Teaching social justice, civil rights, and history is the best part of my job. I also love primary sources, thick high level texts, and I LOVE LOVE LOVE the sound of my own voice droning on and on about these topics. Surprise: my students DO NOT love it!
So I look for books that can keep me from boring people to death. Recently we were looking at issues of school segregation. For years I have had kids analyze the painting The Problem we all Live With as a jumping off point. There is great supporting material, but it tended to be me doing too much pontificating so I wanted to put the learning in the kids hands. I needed something super accessible and redaily availible to achiebe this goal.
Using picture or non-fiction story books to teach is as old as the genre itself. I have a math curriculum that invokes it to teach a number of math concepts. One of my favorites is A Remainder of One. Kids get a graphic representation of the concepts and even the steps involved in a relatively complex structure. But ,when dealing with hard historic, and social topics, it can be difficult to find texts that accomplish similar instructional goals.
Seperate is Never Equal by Duncan Tonatiuh may be one of my favorite all time civil rights picture books. Its a bit long for a read a loud, but I have seldom seen the issues of race, segregation, and the democratic process spelled out better for learners. It met all of my criteria for a useful teaching tool!
Good news: Finding good books on teaching civil rights is easier than ever and there are so many good places to find books on civil rights and social justice topics, but there are times the titles I buy, borrow or appropriate don’t have all the things I need. Recently, I came up with what I wanted students to be able to connect or identify with when using picture books. So I read the book and ask myself:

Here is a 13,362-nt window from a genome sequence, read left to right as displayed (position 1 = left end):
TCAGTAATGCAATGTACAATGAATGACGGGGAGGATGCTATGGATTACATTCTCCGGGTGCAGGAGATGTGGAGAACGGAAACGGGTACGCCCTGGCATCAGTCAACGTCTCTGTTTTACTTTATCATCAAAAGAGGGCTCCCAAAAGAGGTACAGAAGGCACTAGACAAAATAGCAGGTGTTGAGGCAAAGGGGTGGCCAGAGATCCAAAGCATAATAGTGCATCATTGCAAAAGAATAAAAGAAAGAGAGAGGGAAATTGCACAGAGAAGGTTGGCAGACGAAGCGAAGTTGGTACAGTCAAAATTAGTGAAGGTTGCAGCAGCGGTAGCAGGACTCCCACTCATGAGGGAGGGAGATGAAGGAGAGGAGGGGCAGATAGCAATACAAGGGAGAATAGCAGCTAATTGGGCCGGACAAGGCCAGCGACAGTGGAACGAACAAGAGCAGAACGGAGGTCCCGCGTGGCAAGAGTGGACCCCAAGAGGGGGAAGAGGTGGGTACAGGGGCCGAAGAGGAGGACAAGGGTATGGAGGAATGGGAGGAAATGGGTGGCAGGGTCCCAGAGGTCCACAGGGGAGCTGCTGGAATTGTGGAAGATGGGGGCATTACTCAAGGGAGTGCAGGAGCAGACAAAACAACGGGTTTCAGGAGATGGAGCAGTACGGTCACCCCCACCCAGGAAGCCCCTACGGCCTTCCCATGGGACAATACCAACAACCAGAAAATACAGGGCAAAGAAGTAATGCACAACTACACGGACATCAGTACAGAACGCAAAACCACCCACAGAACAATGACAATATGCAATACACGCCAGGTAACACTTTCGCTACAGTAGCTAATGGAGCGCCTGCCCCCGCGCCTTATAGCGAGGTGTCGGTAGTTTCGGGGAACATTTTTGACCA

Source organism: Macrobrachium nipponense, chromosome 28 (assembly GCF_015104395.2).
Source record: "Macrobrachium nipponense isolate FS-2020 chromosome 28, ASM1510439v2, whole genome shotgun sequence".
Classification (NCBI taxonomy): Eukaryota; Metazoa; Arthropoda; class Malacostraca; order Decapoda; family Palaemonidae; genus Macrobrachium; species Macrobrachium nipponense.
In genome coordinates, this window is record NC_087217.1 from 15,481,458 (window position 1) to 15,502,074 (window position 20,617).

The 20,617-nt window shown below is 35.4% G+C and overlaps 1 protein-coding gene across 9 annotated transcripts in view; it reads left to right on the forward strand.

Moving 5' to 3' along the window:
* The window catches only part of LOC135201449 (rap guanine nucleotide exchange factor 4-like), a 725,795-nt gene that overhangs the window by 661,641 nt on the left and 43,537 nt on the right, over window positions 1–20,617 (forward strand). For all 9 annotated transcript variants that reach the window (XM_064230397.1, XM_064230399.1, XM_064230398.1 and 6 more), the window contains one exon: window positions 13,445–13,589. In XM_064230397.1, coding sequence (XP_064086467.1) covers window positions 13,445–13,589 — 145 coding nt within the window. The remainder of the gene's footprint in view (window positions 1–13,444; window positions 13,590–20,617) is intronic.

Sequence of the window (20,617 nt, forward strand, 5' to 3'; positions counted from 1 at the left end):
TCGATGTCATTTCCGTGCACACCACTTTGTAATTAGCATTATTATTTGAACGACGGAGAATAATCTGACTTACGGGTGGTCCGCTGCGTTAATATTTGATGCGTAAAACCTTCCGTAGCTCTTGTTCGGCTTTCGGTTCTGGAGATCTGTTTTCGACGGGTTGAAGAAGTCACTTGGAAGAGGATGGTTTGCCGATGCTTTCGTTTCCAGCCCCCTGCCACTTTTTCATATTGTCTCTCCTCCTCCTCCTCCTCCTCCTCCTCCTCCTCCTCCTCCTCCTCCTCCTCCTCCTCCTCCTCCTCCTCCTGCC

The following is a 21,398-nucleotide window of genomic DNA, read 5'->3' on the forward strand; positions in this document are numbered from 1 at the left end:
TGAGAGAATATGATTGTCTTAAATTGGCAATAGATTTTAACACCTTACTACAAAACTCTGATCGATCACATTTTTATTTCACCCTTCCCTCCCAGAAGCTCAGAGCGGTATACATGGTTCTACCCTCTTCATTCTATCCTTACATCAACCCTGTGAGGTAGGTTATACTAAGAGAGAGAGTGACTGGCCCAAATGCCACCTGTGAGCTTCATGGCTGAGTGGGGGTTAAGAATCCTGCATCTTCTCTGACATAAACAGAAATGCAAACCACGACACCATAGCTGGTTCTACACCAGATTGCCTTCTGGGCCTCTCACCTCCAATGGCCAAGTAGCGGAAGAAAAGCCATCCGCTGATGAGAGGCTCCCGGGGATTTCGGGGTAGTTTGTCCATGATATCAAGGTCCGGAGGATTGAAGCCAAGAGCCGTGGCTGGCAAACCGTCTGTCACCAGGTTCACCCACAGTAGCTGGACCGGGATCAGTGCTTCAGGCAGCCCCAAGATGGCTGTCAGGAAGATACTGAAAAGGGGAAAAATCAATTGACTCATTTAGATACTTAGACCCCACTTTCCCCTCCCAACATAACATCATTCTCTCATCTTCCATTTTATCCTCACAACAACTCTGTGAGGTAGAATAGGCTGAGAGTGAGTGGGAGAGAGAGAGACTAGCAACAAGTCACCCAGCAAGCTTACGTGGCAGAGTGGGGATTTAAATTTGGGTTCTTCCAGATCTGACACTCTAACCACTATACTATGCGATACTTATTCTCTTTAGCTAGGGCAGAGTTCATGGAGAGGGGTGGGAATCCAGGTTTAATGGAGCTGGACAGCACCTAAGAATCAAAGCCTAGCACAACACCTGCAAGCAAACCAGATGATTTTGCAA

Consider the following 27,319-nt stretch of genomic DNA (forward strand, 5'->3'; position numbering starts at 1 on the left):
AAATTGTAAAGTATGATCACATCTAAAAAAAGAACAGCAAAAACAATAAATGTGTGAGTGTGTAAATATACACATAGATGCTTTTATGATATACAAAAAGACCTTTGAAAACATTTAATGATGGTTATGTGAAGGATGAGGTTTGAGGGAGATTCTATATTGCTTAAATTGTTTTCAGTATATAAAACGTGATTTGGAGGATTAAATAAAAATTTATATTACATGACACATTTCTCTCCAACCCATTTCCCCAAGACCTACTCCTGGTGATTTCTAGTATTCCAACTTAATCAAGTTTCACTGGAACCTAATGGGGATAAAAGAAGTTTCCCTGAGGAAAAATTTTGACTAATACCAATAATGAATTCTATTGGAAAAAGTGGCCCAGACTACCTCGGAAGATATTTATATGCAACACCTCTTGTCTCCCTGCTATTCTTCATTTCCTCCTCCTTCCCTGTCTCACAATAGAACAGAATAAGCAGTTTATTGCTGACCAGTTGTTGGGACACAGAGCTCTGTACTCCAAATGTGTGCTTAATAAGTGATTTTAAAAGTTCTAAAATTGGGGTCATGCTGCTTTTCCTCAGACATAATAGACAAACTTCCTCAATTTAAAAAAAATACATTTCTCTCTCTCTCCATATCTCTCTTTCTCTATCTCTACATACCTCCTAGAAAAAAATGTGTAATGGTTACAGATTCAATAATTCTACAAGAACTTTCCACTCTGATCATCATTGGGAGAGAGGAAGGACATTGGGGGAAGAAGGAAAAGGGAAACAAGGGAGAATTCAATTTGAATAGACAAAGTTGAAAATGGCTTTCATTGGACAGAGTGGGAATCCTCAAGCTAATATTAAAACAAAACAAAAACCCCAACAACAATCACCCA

“Does this Book Contain?”
- Images of Oppression:
- Images of Difference
- Obvious Questions
- Denial of Legal Rights
- Acts of Resistance
- Hard Facts
- A Realistic Ending
If they do, then I know I have a pretty good teaching tool.
So here’s how I’d teach it
- I would draw on prior knowledge regarding the Civil Rights movement. Kids could do a turn and talk, then put what they know on post its. I would have them put them up where we could all see it.
- I’d ask how we could sort: people, places, events, actions, vocabulary, whatever…
- I’d commend them on their knowledge and tell them that they are going to help decide if the books we have in class will be effective to learn about this very big topic.
A vocabulary or content sort can be sorting words into groups, but you can also match definitions or concepts with words or phrases. I keep everything in ziplock baggies, pass them out to small groups, and give them five minutes for the matching.
Today I want you to look through the baggies and match words or phrases with definitions.
- When the groups are done I just call on kids and see if we have the ideas matched with the correct terms.
- In pairs, students will select books and use sticky notes to indicate where they find evidene from the vocab sort done earlier.
This takes a while. Kids have to read the books, look for evidence of the criteria and mark them with stickies. It can also be done with a worksheet, but I haven’t developed one for this activity yet.
- To wrap up, I do a simple share of what they found and I ask them why they think having these criteria help indicate if the story is worthwhile or not.
Today we looked at some pretty big ideas like Oprresion and images of difference. We found out that effective stories about strugglles for civil rights include realistic images, language and ideas. We will use these criteria in creating projects in coming days.
I’ll save the projects for an upcoming post. Meanwhile: